Although some people might consider multiple visits to “It’s A Small World” something on par with water-boarding, I look forward to riding this attraction every chance I get. It is a reminder that without it, there may never have been a Walt Disney World in Florida for me and my family to enjoy these many times. And, here’s why. I was at the 1964/65 New York World’s Fair as a young teen, and visited the UNICEF Salute that was the Pepsi Pavilion. I particularly remember all the Walt Disney contributions to this event since I was also a big fan of the original Mickey Mouse Club, documentaries such as “The Living Desert” from the True Life Adventures Series that I saw in school, and the various TV incarnations of the Wonderful World of Disney.
But it is this “international kaleidoscope and tribute to the enchanting world of childhood”, which was It’s a Small World, that I give full credit to creation of “Project X”. As much as adults were enamored with the Carousel of Progress, Great Moments with Mr. Lincoln and Magic Skyway (and so was I), it is only when their children get very excited about a vacation destination that adults will travel hundreds or thousands of miles simply to do rides. Little kids liked “It’s a Small World” and wanted to see more. Interestingly Disney first declined Pepsi when approached to do something in mid-1963. It was much later that Walt alone decided to build this “little boat ride”.
The ride at the World’s Fair benefiting UNICEF cost 95 cents for adults and 60 cents for children. Over the two years, each only a 6-month period, there were over ten million visitors to this pavilion. They experienced a 12-minute highly animated show with memorable music featuring among the decorations France’s Eiffel Tower, a Dutch windmill and India’s Taj Majal. The large kinetic sculpture in front of the show building was called “The Tower of the Four Winds”, but this didn’t survive the later trip to California.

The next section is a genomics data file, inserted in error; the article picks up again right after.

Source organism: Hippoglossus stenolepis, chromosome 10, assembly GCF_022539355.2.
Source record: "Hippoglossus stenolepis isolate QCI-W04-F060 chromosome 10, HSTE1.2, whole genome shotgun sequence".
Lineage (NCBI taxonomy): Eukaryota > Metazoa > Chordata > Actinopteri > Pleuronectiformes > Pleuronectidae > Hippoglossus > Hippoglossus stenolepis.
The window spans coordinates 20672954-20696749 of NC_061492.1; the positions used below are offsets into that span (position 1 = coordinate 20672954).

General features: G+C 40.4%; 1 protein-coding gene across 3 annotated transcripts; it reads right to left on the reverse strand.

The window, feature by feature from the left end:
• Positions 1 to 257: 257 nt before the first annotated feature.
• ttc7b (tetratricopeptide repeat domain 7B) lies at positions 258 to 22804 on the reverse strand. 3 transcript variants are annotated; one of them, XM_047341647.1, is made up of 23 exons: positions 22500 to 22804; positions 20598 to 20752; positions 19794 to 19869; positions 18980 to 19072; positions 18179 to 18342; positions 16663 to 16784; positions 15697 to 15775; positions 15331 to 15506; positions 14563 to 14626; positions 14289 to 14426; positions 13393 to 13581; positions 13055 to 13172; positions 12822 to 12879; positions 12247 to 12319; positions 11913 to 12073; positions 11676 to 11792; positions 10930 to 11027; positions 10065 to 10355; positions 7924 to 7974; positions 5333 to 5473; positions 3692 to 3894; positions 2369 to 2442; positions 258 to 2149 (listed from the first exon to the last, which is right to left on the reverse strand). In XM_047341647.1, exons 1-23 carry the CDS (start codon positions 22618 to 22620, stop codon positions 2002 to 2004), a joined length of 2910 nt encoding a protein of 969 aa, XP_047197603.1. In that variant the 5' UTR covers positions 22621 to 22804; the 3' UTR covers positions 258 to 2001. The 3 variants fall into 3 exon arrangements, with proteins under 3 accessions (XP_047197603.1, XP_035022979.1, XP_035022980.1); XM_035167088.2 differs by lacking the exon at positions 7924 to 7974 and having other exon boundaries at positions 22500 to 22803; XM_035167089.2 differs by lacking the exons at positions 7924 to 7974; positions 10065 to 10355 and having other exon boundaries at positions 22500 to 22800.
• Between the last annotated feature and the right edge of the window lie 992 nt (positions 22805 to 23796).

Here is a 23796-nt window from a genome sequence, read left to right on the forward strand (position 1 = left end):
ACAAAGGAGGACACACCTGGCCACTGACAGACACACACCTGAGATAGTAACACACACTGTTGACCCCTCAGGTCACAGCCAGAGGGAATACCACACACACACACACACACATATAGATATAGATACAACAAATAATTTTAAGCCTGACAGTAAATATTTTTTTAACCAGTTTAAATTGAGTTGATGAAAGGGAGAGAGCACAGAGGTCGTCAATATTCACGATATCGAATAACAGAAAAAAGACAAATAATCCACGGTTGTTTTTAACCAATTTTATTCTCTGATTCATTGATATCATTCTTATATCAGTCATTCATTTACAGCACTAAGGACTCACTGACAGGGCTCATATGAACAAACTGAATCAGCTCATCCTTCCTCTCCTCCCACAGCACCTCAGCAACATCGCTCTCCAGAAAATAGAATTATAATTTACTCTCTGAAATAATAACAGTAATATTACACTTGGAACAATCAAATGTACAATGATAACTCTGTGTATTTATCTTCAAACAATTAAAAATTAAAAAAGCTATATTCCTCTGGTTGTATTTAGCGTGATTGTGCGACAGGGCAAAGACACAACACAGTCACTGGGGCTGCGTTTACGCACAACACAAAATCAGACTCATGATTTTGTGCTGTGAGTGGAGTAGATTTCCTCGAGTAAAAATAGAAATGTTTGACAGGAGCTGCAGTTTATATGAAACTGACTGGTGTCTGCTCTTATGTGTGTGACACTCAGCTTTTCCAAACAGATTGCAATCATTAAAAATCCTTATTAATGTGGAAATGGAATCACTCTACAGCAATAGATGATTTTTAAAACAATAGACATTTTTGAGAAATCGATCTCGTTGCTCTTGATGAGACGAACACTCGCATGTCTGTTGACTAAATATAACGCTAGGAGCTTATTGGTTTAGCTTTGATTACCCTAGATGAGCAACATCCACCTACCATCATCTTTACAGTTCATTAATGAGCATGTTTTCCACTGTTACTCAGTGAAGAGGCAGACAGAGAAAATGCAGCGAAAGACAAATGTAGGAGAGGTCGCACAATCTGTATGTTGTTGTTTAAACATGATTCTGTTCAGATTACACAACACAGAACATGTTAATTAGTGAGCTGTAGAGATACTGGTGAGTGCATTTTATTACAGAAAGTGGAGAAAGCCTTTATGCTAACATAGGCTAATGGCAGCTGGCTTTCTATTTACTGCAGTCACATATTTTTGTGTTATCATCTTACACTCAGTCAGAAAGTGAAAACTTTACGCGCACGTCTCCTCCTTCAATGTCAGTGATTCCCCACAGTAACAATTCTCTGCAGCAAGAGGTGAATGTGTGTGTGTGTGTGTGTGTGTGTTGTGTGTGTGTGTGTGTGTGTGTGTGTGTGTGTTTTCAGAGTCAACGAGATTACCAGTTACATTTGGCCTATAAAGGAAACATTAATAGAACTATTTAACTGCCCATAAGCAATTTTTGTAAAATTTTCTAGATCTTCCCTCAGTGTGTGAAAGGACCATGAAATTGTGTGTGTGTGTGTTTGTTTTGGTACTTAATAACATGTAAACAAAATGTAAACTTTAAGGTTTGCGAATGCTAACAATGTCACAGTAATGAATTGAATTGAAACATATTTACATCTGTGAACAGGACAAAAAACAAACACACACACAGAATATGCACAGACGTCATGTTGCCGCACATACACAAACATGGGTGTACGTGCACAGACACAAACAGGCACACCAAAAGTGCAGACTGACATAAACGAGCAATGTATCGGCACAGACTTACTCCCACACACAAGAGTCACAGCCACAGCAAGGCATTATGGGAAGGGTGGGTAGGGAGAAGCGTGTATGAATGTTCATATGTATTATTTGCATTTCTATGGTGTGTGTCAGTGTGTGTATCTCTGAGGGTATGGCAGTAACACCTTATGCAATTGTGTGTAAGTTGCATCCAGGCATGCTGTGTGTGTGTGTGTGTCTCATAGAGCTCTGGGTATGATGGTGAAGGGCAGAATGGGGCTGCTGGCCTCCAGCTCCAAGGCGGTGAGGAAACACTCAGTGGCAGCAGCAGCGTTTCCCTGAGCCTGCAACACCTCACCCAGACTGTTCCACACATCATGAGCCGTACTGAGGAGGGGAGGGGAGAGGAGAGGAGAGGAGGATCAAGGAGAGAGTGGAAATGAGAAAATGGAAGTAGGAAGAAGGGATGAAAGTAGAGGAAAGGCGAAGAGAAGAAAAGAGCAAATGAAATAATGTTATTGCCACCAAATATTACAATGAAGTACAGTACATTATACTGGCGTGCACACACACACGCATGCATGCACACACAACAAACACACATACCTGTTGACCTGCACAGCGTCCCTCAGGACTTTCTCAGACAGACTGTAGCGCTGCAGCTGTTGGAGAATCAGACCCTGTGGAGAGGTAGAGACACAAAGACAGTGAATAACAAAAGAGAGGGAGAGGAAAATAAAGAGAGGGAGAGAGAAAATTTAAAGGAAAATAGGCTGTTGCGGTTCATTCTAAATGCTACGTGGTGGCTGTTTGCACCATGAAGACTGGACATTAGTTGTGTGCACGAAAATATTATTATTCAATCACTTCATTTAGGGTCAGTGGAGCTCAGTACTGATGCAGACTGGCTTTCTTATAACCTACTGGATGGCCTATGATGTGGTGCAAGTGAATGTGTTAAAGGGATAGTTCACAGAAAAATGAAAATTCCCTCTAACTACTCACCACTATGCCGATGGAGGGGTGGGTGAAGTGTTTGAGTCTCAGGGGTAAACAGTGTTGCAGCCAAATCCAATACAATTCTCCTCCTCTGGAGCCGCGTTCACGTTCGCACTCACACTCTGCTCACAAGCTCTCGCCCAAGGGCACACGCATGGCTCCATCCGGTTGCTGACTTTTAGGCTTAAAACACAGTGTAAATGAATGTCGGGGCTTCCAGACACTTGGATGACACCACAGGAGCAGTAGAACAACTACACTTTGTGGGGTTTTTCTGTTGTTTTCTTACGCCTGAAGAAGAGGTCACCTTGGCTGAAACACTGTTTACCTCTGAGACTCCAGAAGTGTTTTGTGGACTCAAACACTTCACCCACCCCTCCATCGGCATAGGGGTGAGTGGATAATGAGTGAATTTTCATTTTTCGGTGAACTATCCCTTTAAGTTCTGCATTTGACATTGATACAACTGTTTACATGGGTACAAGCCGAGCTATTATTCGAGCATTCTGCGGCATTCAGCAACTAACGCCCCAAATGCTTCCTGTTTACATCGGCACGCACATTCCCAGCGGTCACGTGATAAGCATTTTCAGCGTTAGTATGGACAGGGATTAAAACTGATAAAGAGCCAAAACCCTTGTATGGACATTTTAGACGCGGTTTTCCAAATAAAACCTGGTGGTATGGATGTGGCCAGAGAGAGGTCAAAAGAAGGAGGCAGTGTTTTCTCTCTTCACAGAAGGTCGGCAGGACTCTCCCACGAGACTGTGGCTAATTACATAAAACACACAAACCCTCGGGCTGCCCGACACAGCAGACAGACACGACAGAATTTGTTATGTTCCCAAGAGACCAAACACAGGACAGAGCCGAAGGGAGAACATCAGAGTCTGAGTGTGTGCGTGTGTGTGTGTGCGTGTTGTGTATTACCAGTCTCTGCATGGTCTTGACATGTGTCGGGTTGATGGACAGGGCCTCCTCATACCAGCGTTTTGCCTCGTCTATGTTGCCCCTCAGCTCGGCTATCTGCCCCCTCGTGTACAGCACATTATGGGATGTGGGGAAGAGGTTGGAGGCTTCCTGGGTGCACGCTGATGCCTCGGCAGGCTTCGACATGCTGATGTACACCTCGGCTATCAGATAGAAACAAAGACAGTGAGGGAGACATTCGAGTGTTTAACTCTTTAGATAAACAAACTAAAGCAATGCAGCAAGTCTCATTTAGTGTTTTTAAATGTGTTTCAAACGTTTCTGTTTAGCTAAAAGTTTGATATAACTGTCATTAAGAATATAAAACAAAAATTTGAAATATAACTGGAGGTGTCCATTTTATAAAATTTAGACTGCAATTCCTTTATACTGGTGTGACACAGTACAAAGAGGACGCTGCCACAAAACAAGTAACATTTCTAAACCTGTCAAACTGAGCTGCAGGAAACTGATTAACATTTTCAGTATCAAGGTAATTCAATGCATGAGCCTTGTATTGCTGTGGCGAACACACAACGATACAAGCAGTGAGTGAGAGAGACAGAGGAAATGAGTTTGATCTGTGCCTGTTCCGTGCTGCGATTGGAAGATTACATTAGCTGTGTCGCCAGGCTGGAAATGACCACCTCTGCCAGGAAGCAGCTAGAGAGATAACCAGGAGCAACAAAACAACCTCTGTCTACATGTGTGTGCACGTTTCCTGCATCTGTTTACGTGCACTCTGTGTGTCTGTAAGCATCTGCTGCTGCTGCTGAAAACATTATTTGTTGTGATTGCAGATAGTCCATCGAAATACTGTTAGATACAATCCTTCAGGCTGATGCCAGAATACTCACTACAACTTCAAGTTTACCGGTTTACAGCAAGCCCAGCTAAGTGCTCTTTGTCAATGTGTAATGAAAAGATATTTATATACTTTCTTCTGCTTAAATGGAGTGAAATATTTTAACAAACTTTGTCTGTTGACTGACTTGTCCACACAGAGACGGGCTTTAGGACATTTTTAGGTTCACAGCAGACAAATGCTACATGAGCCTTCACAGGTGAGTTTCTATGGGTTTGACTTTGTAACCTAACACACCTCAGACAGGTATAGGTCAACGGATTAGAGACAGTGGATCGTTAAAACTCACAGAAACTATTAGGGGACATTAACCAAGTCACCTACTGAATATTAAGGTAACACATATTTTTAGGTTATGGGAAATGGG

Originally the “Children of the World” was to be the attraction name, but with the Sherman Brothers song titled “It’s a Small World”, the attraction name was changed to match. On the evolution of the song, I’ve read that first it was going to be a medley of national anthems. Then a ballad of the new title was created by Richard and Robert Sherman, but Walt asked that it be more “peppy” and sung in different languages.
So I believe that Small World was the real culmination of everything Walt Disney had previously accomplished for kids (Disneyland, TV shows, movies, three other Worlds Fair pavilions and collateral products) that ultimately made Walt Disney World possible. And it was the reason an east coast Disney Park would work, since it gave parents a strong reason to travel very long distances just for their children. It was only much later when grownups started to learn how much fun it could be at without the kids that WDW became a destination for everyone.
Once the NY World’s Fair ended, Disneyland gained this attraction on May 28, 1966. Then on opening day at Walt Disney World (October 1, 1971) Small World in Fantasyland joined the other start-up attractions, and as an E-Ticket ride. Three hundred singing and animatronic dancing dolls surrounding the Seven Seaways Water Canals represent the100 countries and five languages spoken here. It is something like a gentle, tunnel-of-love water ride (just no smooching, the kids are watching)
That is why I ride “It’s A Small World” every opportunity I can, since it is ongoing reminder that because of this one animatronics collage and sometimes annoying tune, I’m able to enjoy the total package which is Walt Disney World.
Bruce A. Brodsky
A World View – Enjoying Walt Disney World
A World View describes experiences of a Walt Disney World visit, with interesting and relevant articles, photos and videos. In addition to guest feedback, A World View gathers information, reviews, and multi-media from experts and reliable sources on the Internet, offering a well-rounded presentation very helpful for planning a trip to the “World”.
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